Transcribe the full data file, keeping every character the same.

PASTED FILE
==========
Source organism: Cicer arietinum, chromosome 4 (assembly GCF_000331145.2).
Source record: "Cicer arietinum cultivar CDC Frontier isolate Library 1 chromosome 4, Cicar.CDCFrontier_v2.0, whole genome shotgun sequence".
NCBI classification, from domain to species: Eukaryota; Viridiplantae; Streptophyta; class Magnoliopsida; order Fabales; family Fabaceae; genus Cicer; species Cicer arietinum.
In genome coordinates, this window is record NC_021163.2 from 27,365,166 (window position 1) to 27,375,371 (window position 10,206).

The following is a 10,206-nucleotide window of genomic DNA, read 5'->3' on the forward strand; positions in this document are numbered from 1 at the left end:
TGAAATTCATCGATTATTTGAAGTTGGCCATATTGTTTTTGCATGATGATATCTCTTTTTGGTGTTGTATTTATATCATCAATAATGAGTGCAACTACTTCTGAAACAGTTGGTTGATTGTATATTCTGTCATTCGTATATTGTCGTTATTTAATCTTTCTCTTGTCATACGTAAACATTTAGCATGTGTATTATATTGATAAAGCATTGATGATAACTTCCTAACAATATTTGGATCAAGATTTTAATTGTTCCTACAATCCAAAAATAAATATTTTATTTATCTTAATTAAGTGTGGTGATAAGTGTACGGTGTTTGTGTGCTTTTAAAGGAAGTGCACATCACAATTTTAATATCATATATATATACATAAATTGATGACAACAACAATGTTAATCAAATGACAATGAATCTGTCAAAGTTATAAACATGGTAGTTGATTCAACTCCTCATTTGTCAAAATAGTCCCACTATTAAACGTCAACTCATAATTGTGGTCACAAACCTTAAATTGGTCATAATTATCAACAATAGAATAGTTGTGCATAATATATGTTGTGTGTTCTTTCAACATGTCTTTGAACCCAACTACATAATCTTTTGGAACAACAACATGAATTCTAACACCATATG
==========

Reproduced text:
Source organism: Cicer arietinum, chromosome 4 (assembly GCF_000331145.2).
Source record: "Cicer arietinum cultivar CDC Frontier isolate Library 1 chromosome 4, Cicar.CDCFrontier_v2.0, whole genome shotgun sequence".
NCBI classification, from domain to species: Eukaryota; Viridiplantae; Streptophyta; class Magnoliopsida; order Fabales; family Fabaceae; genus Cicer; species Cicer arietinum.
In genome coordinates, this window is record NC_021163.2 from 27,365,166 (window position 1) to 27,375,371 (window position 10,206).

The following is a 10,206-nucleotide window of genomic DNA, read 5'->3' on the forward strand; positions in this document are numbered from 1 at the left end:
TGAAATTCATCGATTATTTGAAGTTGGCCATATTGTTTTTGCATGATGATATCTCTTTTTGGTGTTGTATTTATATCATCAATAATGAGTGCAACTACTTCTGAAACAGTTGGTTGATTGTATATTCTGTCATTCGTATATTGTCGTTATTTAATCTTTCTCTTGTCATACGTAAACATTTAGCATGTGTATTATATTGATAAAGCATTGATGATAACTTCCTAACAATATTTGGATCAAGATTTTAATTGTTCCTACAATCCAAAAATAAATATTTTATTTATCTTAATTAAGTGTGGTGATAAGTGTACGGTGTTTGTGTGCTTTTAAAGGAAGTGCACATCACAATTTTAATATCATATATATATACATAAATTGATGACAACAACAATGTTAATCAAATGACAATGAATCTGTCAAAGTTATAAACATGGTAGTTGATTCAACTCCTCATTTGTCAAAATAGTCCCACTATTAAACGTCAACTCATAATTGTGGTCACAAACCTTAAATTGGTCATAATTATCAACAATAGAATAGTTGTGCATAATATATGTTGTGTGTTCTTTCAACATGTCTTTGAACCCAACTACATAATCTTTTGGAACAACAACATGAATTCTAACACCATATG